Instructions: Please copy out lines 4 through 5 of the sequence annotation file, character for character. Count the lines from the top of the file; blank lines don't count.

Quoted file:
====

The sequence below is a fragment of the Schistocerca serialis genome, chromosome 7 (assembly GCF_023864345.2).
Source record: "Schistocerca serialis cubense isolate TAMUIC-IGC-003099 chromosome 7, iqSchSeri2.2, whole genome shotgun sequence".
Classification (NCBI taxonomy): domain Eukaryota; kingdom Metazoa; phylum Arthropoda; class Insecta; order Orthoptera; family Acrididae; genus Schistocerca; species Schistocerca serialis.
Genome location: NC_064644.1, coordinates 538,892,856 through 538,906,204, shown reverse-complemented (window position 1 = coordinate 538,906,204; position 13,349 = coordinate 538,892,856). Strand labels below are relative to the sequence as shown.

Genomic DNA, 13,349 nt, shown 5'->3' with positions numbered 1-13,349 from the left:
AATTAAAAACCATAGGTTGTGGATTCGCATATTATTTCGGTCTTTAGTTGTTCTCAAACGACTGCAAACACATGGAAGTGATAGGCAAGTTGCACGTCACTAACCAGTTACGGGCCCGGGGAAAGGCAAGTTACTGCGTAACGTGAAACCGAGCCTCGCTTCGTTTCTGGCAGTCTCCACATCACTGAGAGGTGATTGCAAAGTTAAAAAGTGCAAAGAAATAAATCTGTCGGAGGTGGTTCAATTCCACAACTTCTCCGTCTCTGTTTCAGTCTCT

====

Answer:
Genome location: NC_064644.1, coordinates 538,892,856 through 538,906,204, shown reverse-complemented (window position 1 = coordinate 538,906,204; position 13,349 = coordinate 538,892,856). Strand labels below are relative to the sequence as shown.

Genomic DNA, 13,349 nt, shown 5'->3' with positions numbered 1-13,349 from the left: